Washington, D.C. Year-over-year cargo volume at the nation’s major retail container ports fell for the 17th straight month in December, completing the slowest year since 2004 as the U.S. economic downturn continued, according to the monthly Port Tracker report released on Thursday by the National Retail Federation and IHS Global Insight.
Volume for the year was estimated at 15.3 million 20-ft.-equivalent units, compared with 16.5 million TEU in 2007. That would be a decline of 7.1% and the lowest total since 2004, when 14 million TEU moved through the ports.
One TEU is one 20-ft. container or its equivalent.
“Two thousand eight was a slow year for the ports for the simple reason that it was a slow year for retail sales,” said Jonathan Gold, VP, supply chain and customs policy, NRF. “We don’t expect a significant increase in traffic at the ports until retail sales return to normal levels, and even then retailers will be careful not to over-stock.”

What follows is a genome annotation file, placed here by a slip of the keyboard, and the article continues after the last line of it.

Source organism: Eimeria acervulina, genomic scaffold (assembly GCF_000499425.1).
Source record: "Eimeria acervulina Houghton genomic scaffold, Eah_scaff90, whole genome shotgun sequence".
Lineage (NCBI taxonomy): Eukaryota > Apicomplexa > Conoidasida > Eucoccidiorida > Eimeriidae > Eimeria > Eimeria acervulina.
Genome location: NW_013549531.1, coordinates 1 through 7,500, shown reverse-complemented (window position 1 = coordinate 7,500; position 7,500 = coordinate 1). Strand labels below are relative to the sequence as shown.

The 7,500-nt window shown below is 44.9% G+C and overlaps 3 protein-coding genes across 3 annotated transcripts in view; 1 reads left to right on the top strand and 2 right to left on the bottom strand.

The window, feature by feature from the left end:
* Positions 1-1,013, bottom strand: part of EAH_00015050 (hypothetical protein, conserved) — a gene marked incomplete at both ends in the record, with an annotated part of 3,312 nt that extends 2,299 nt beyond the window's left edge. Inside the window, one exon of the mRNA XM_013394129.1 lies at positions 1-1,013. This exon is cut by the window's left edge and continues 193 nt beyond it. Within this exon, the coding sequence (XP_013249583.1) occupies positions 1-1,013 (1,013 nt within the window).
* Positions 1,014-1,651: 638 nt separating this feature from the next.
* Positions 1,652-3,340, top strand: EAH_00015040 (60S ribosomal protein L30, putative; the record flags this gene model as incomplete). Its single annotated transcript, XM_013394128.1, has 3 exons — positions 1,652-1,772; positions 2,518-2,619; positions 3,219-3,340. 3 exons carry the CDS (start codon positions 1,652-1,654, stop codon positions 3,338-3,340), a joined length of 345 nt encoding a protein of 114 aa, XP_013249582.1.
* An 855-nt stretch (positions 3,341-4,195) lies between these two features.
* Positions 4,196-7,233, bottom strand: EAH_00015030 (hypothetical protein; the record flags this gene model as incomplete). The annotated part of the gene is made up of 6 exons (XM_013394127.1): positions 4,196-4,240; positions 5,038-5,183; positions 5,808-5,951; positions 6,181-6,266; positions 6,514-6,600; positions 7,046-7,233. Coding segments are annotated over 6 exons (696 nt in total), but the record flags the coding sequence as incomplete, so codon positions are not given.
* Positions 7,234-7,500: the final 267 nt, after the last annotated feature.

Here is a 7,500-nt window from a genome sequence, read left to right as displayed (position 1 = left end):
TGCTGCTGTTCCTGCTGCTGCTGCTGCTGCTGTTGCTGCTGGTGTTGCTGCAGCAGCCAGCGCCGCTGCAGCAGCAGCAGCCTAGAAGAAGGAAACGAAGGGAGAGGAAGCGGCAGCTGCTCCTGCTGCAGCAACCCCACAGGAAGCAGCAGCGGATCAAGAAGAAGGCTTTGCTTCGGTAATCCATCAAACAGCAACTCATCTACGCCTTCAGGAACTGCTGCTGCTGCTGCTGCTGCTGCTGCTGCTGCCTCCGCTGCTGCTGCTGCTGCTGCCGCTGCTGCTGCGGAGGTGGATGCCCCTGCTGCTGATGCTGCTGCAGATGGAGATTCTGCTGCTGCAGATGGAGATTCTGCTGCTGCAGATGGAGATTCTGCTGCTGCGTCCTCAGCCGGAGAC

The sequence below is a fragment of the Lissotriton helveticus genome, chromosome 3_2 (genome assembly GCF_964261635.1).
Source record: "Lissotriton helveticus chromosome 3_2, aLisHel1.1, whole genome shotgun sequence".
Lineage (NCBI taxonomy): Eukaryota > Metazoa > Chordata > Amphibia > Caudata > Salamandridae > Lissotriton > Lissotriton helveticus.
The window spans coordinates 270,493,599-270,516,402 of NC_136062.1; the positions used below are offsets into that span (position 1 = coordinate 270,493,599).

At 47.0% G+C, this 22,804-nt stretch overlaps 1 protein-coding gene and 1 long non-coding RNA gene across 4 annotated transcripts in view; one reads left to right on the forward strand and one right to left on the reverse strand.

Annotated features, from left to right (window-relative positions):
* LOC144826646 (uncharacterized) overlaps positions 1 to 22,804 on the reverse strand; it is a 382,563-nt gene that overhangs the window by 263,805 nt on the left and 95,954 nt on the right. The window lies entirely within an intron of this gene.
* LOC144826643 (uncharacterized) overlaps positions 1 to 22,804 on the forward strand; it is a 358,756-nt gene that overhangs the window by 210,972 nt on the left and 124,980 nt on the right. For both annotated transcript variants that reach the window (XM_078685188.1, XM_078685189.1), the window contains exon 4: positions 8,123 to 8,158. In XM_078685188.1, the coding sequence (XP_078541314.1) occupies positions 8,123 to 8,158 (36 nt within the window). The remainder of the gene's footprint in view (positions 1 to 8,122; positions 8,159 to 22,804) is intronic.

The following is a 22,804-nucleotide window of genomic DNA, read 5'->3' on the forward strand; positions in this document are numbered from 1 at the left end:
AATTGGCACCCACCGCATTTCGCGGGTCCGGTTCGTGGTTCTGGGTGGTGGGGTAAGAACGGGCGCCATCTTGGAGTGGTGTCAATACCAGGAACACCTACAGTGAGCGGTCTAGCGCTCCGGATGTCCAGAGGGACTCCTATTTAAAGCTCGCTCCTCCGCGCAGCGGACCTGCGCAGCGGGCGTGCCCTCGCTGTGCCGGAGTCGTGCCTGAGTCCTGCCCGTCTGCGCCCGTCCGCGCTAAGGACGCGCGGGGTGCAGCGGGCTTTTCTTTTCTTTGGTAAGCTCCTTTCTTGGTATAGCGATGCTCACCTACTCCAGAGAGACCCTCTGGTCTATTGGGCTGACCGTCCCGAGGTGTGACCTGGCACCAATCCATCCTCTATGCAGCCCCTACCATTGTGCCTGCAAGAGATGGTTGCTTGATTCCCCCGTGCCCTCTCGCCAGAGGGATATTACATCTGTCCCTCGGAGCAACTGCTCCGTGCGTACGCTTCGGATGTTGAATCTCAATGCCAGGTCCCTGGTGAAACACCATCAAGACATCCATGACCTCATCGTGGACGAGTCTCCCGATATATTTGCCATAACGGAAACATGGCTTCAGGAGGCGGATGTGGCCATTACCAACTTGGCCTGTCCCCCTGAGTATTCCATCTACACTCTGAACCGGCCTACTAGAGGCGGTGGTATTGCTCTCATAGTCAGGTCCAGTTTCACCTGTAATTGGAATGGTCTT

U.S. ports surveyed handled 1.23 million TEU in November, the last month for which actual numbers are available. That was down 10.3% from the 2008 peak of 1.37 million TEU set in October and down 11.8% from Nov. 2007.